Mittelstadt said ongoing costs to the federal government are relatively small because benefits financial assistance is limited.

“It is a program that has the philosophy that refugees should become self-sufficient very early in their stay in the United States,” she said.

Large numbers of refugees in some relatively small communities have sparked a culture clash.

Mittelstadt said she is not aware of any study that has attempted a comprehensive accounting of the costs to state and local governments because eligibilities for assistance programs vary so widely from jurisdiction to jurisdiction.

But large numbers of refugees in some relatively small communities have sparked culture clash and fueled concerns over competition for jobs and government services.

Culture Clash
Greeley, Colorado, has become a popular landing spot for Somali refugees, many of whom have gone to work in local meat-packing plants. The Global Refugee Center, which offers English classes, citizenship classes, and nutritional and other wellness programs to refugees, has served about 1,400 people since 2010.

Emily Odiwuor, program coordinator, acknowledged that the transition has been bumpy at times but has not been as rocky as in some other communities.

“I think at first, it’s always going to be difficult. And it has been difficult for a small community to accommodate diversity,” she said. “There will always be the naysayers out there.”

When one of those beef plants, JBS USA, fired a group of Muslim employees who had wanted prayer breaks during Ramadan, the U.S. Equal Employment Opportunity Commission sued in 2010. A federal judge this summer ruled that the suit can go to trial.

The growth has begun to spill over to nearby Cheyenne, Wyoming. The Wyoming TribuneEagle reported last year that the city has seen an influx of Somalis looking for housing assistance.

Odiwuor said the housing authority in Greeley has not been able to accommodate the demand for assistance.

“There has been a long waiting list and changes in policy in how people can transfer their Section 8 (housing vouchers),” she said. “I think people just need to go where the services are.”

Some communities have resisted efforts to increase resettlements:

  • In August 2014, the Atlanta Journal-Constitution reported that Athens-Clarke County’s Democratic mayor, Nancy Denson, sought to halt the resettlement of 150 refugees. She wrote in a letter to Georgia officials that the plan would strain local services.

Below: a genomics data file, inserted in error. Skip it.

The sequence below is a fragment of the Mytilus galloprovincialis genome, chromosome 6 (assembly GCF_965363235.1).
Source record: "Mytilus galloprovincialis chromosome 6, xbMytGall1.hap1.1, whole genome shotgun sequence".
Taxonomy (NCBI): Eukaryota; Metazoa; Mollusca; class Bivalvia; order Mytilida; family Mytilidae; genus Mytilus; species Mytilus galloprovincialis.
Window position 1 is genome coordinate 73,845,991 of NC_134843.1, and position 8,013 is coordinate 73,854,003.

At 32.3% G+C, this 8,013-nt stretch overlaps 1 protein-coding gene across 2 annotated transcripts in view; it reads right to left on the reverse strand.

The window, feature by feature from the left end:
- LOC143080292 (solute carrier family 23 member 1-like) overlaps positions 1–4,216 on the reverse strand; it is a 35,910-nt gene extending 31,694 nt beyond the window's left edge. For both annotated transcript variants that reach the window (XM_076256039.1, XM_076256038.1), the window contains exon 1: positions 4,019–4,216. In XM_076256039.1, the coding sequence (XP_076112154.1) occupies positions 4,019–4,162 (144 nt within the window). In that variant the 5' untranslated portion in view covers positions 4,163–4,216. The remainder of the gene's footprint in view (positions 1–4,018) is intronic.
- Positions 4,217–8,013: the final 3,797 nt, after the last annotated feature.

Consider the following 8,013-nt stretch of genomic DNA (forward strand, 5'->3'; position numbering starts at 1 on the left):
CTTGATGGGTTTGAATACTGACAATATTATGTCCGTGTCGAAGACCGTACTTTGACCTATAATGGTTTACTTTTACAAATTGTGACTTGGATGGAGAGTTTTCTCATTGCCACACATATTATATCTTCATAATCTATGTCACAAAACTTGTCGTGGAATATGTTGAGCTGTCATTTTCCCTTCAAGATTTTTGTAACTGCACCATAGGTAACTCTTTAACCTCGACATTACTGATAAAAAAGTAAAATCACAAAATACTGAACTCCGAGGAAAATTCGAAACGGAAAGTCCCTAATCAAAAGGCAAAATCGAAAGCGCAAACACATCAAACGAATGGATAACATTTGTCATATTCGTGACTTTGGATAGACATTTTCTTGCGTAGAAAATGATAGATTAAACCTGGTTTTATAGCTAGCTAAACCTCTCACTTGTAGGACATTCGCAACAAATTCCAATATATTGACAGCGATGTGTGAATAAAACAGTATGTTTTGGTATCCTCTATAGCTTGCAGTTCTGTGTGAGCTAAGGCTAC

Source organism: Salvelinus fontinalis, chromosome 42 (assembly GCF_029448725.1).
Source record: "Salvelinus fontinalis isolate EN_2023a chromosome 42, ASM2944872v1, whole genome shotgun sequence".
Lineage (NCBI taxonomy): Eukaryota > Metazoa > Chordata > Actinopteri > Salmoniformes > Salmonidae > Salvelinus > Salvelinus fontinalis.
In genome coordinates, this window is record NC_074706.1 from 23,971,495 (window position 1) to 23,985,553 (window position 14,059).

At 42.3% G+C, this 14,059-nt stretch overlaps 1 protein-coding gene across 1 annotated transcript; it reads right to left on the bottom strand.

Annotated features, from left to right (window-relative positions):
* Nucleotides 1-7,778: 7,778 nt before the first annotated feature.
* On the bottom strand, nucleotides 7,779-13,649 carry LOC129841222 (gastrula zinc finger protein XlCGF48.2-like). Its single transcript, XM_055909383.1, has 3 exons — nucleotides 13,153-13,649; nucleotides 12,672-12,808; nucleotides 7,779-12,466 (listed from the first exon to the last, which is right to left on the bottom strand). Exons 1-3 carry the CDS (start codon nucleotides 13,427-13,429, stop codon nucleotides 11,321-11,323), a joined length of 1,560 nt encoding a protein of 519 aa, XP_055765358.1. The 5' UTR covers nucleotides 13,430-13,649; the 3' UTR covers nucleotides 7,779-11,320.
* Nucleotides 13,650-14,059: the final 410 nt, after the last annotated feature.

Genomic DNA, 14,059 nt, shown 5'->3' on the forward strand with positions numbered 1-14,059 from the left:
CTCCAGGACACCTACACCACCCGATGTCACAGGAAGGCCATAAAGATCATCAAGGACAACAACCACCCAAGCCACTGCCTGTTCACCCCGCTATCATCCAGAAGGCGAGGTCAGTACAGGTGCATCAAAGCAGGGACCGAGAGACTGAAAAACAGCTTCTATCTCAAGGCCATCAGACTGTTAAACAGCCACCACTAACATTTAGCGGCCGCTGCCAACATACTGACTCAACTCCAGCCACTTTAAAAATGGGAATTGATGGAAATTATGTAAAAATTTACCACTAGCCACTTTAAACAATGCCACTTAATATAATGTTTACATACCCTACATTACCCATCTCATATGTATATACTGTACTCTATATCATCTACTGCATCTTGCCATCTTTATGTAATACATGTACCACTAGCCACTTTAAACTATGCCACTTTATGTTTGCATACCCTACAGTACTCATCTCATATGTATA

• Another Democrat, Springfield, Massachusetts Mayor Domenic Sarno, asked the federal government not to send any more refugees to his city. “I have enough urban issues to deal with,” he told the Associated Press. “Enough is enough.”
  • In 2012, the New Hampshire House of Representatives passed a bill that would have allowed towns to request a one-year moratorium on new refugee resettlements. But the state Senate killed the proposal.

Macdonald, the Lewiston mayor, said the newcomers from Africa have made positive contributions to his town. He said the Somali refugees — particularly the girls who had been denied an education in their homeland — are hard-working students who have helped raise the local graduation rate. Some of the new arrivals have started businesses.

But he said he had gotten a cool reception from the federal government. For example, he said he requested Christian immigrants who might have an easier time assimilated because of an active Greek Orthodox church. “I was told, ‘You take what you get,’” he said.

Macdonald also said he asked for federal funds to pay for an English-immersion program to help refugee families assimilate. “I’m still waiting to hear about that,” he said.

Perhaps hardest to take, Macdonald said, is allegations of bigotry that have come his way.

“We have these well-heeled communities to the south of us, who don’t take in anyone,” he said. “But they point fingers at us for being awful.”